How to Stage a Revolution explores fundamental questions about the causes and nature of revolutions.
How do people overthrow their rulers? How do they establish new governments? Do radical upheavals require bloodshed, violence, or even terror? How have revolutionaries attempted to establish their ideals and realize their goals? Have revolutionary outcomes always matched initial expectations?
To answer these and other questions, we will study four major examples of profound political, social, cultural, and economic transformation from the mid-eighteenth century through the twentieth century: the French Revolution, the Mexican Revolution, and the Iranian Revolution.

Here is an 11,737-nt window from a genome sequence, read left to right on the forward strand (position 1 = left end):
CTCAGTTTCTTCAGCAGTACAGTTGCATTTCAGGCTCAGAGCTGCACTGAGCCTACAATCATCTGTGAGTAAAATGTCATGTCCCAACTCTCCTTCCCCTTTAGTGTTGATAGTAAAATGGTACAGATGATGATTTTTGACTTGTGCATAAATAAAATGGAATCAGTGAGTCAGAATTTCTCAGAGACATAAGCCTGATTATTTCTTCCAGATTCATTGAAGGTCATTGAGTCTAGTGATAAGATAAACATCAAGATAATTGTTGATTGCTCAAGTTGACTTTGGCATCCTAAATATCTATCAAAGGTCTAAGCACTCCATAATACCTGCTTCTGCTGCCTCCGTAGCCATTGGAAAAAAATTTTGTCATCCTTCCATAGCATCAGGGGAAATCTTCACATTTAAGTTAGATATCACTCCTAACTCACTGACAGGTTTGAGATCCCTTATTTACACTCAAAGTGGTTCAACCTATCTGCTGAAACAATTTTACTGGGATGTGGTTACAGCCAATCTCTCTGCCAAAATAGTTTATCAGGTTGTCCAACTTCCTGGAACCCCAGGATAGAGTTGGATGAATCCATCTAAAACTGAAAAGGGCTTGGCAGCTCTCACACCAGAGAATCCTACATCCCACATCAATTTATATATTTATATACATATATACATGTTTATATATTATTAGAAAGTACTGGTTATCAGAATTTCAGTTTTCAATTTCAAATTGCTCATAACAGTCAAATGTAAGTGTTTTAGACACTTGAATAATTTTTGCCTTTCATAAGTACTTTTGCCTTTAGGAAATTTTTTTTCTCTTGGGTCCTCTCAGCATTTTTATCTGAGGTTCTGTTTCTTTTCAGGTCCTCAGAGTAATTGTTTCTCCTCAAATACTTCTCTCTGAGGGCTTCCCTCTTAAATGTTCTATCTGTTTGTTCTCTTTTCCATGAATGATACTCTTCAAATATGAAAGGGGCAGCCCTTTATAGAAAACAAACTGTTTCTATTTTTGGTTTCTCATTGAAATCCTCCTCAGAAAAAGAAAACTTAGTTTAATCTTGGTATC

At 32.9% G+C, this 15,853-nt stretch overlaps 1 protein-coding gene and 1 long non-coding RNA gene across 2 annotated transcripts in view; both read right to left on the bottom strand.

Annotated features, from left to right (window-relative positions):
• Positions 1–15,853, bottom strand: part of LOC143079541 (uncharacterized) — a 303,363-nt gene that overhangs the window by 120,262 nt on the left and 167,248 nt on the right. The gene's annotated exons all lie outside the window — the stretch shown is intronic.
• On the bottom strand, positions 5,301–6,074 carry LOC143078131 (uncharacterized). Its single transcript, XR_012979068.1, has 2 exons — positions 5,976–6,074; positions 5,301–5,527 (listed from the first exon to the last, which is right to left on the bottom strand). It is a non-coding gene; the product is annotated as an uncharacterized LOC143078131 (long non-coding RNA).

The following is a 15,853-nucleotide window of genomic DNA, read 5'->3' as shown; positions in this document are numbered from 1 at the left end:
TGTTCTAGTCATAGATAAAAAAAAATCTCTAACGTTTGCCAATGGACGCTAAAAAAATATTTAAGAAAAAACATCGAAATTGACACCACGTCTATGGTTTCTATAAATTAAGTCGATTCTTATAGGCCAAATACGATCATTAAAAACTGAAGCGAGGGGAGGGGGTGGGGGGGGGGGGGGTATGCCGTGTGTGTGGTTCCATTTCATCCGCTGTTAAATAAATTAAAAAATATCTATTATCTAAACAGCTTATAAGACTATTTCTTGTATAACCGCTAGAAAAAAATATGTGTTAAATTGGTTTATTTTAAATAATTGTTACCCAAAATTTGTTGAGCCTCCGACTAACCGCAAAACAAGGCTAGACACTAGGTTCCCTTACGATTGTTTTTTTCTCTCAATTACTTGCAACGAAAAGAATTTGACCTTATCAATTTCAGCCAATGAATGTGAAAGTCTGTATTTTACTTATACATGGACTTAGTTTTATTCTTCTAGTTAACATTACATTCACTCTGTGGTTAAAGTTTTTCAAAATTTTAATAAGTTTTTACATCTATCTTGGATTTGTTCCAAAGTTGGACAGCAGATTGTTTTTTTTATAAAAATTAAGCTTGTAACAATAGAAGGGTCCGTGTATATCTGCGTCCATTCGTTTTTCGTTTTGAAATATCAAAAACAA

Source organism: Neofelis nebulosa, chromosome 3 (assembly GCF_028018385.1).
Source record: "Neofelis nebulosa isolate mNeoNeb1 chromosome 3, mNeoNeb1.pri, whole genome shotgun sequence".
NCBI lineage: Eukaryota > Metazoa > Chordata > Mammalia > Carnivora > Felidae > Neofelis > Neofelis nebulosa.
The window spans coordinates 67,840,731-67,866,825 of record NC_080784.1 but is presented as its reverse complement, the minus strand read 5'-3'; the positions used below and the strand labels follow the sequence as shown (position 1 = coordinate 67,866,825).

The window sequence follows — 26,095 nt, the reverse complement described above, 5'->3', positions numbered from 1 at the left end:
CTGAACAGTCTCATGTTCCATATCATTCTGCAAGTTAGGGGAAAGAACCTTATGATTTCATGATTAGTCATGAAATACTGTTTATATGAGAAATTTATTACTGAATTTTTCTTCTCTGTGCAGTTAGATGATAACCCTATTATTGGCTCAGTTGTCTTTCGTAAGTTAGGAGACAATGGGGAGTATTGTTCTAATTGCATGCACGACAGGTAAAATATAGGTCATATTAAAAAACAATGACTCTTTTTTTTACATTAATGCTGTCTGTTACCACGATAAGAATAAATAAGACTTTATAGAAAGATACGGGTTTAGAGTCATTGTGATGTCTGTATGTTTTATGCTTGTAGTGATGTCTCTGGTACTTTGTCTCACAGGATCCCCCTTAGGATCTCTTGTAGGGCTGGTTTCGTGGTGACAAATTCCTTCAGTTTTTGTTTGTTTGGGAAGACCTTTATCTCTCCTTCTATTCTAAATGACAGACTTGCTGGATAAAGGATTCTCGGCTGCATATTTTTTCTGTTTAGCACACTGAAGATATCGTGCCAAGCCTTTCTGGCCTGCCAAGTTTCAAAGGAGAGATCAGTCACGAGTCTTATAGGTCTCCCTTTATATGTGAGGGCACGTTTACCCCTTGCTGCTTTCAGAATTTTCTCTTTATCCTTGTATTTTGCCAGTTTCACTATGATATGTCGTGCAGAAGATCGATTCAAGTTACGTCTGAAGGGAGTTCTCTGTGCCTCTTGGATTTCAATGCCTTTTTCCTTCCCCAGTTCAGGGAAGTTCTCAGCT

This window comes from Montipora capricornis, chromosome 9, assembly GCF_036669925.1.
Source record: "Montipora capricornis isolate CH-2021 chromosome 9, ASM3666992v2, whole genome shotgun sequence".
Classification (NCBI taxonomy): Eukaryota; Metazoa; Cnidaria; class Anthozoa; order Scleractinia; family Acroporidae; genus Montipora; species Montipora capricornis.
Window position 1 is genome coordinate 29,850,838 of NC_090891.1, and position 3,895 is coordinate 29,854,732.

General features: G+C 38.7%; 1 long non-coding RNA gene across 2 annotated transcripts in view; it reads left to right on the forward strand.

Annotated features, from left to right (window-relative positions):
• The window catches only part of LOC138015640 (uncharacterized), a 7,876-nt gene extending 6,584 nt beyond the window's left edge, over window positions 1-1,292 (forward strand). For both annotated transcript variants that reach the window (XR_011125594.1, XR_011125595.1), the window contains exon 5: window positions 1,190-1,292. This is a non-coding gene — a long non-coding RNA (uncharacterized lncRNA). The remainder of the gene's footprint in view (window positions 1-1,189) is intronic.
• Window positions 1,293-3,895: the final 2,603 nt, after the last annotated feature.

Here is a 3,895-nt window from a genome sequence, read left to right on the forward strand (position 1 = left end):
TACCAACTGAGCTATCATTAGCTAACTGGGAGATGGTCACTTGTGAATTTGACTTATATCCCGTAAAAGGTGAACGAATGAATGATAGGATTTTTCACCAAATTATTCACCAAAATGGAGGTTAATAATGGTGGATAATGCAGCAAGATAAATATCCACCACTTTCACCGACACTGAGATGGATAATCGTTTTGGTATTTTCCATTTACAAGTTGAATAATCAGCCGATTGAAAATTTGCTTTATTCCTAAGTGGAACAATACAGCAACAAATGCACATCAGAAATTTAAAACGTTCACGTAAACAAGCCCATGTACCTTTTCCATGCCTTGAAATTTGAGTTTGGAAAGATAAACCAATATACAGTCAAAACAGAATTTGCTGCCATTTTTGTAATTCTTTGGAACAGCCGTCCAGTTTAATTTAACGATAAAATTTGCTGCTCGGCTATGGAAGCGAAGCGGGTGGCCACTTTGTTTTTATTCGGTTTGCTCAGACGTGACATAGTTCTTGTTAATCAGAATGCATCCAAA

By the end of the course, students will be able to offer reasons why some revolutions succeed and others fail. Materials for the course include the writings of revolutionaries, declarations and constitutions, music, films, art, memoirs, and newspapers.
Lecture: MW, 3-4pm, 56-162
Recitation 1: W, 4-5pm, 4-253
Recitation 2: W, 4-5pm, 4-146
Recitation 3: R, 3-4pm, 4-251